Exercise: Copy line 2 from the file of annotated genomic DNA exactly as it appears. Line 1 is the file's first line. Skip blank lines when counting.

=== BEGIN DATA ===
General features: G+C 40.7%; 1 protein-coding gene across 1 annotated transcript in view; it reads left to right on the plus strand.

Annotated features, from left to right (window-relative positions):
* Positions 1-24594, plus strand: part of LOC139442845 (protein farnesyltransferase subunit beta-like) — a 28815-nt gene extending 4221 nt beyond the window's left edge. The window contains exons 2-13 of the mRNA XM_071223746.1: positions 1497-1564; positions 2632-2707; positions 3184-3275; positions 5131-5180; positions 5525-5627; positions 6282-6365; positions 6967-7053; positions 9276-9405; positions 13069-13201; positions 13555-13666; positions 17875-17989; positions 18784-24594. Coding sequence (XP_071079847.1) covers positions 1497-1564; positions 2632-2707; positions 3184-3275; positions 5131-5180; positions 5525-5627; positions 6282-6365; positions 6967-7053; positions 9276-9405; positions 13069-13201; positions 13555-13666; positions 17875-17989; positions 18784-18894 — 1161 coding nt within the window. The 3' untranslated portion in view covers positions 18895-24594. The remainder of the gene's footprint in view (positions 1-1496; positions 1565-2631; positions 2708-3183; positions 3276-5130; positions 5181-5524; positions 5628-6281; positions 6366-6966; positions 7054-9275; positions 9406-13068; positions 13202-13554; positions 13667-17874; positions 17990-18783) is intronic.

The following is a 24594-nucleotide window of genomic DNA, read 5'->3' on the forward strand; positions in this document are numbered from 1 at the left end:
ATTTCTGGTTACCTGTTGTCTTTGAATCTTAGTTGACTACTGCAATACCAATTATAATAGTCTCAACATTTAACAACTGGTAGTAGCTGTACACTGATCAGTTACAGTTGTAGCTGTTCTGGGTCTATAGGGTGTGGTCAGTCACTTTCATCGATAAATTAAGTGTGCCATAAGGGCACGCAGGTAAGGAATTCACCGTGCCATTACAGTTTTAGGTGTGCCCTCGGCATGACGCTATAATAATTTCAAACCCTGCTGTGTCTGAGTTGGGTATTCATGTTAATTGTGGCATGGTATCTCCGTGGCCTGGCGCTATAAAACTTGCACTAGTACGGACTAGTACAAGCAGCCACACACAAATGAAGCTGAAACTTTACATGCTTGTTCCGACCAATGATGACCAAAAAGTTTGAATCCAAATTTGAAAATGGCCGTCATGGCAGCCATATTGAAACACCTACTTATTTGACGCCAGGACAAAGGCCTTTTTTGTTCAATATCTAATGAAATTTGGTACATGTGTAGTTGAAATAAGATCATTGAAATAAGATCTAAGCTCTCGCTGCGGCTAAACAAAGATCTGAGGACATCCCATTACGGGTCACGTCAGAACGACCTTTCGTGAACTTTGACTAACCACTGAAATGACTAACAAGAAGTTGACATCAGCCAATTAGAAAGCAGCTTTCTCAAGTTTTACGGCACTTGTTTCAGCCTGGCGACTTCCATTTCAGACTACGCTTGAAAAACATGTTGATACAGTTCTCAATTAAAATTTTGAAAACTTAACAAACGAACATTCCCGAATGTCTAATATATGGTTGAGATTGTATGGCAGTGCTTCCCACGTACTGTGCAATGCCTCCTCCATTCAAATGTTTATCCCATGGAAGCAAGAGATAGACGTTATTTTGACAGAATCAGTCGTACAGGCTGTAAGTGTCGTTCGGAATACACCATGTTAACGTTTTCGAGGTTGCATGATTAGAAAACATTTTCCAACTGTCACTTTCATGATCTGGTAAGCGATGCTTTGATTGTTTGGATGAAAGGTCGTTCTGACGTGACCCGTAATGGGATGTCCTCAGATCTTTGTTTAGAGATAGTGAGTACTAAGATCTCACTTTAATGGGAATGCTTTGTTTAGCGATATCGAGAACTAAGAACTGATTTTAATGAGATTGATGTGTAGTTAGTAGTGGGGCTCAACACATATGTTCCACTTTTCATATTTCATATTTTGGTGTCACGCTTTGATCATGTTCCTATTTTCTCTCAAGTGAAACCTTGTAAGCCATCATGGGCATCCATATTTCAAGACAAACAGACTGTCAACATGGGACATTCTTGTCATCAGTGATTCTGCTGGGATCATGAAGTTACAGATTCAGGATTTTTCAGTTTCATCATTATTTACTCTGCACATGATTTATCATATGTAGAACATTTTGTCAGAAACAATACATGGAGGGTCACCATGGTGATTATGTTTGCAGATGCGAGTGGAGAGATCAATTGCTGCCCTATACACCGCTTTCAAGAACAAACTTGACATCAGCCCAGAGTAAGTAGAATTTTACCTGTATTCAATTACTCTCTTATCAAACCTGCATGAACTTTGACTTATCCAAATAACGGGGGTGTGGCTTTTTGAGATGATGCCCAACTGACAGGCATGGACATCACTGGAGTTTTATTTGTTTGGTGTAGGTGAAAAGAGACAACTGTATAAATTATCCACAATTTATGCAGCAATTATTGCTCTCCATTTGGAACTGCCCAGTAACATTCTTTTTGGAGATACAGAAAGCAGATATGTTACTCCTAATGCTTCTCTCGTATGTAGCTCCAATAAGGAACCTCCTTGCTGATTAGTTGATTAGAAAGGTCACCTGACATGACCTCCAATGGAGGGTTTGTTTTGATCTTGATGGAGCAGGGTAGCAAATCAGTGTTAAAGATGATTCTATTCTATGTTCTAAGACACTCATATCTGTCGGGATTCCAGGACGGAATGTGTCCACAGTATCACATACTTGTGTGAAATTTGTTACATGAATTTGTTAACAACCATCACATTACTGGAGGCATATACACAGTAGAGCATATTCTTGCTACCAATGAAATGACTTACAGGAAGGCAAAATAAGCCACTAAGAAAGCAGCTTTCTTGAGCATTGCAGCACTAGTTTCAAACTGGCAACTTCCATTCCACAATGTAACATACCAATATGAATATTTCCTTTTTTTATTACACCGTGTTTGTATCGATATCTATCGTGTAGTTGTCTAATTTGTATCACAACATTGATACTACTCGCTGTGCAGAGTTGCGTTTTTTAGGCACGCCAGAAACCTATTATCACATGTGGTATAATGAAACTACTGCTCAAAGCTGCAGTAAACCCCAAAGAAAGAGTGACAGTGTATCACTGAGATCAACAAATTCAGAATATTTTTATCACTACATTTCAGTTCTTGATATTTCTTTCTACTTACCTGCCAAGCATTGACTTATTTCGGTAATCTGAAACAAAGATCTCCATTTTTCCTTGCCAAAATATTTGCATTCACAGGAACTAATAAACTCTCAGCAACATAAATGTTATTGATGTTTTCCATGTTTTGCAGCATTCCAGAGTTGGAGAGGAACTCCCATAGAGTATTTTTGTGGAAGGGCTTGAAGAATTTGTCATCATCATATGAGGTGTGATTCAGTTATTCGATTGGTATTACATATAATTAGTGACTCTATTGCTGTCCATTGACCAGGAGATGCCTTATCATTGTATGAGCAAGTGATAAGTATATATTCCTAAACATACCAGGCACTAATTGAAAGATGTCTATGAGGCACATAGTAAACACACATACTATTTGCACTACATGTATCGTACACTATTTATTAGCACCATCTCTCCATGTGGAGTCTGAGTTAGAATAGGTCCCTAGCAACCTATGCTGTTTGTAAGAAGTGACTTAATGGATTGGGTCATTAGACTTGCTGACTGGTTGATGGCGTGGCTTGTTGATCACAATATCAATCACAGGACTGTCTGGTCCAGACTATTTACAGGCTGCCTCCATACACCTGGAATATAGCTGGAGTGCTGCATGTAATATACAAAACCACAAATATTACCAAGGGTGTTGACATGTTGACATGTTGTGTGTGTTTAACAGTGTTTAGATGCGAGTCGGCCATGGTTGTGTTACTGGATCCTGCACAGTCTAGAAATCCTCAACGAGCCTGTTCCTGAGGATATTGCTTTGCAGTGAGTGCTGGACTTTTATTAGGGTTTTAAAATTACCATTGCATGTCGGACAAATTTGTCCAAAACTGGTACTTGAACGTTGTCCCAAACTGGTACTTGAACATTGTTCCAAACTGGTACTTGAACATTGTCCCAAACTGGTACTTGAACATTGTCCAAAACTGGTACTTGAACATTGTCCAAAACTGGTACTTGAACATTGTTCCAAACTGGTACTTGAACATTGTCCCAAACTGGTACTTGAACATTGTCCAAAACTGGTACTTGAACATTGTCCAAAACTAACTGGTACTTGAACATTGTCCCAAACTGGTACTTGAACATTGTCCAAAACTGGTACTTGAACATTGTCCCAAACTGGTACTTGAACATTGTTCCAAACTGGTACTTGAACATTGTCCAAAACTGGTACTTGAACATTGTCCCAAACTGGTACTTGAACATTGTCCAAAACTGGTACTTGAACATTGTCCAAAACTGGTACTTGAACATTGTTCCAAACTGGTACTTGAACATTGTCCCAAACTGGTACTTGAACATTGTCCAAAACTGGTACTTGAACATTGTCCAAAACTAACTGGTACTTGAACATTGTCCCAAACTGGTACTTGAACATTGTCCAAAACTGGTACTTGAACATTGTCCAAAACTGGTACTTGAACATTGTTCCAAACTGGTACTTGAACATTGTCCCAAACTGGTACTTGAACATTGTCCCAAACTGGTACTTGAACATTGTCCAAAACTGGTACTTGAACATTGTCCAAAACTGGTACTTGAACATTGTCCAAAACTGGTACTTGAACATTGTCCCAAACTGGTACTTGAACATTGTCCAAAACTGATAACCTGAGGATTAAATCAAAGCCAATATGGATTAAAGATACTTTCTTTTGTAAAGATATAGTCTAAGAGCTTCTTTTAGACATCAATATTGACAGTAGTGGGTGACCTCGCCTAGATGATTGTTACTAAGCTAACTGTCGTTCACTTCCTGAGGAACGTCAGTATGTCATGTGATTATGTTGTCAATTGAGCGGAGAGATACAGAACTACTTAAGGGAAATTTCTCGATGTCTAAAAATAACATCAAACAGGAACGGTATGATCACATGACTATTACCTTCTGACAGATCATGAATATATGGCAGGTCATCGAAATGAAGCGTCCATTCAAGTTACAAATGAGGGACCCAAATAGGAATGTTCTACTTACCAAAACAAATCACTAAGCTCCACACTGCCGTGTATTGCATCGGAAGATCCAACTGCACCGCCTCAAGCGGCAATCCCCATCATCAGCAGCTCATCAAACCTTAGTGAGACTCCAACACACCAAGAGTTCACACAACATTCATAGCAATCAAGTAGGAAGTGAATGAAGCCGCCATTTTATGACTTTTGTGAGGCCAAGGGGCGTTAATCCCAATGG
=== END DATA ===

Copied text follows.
Annotated features, from left to right (window-relative positions):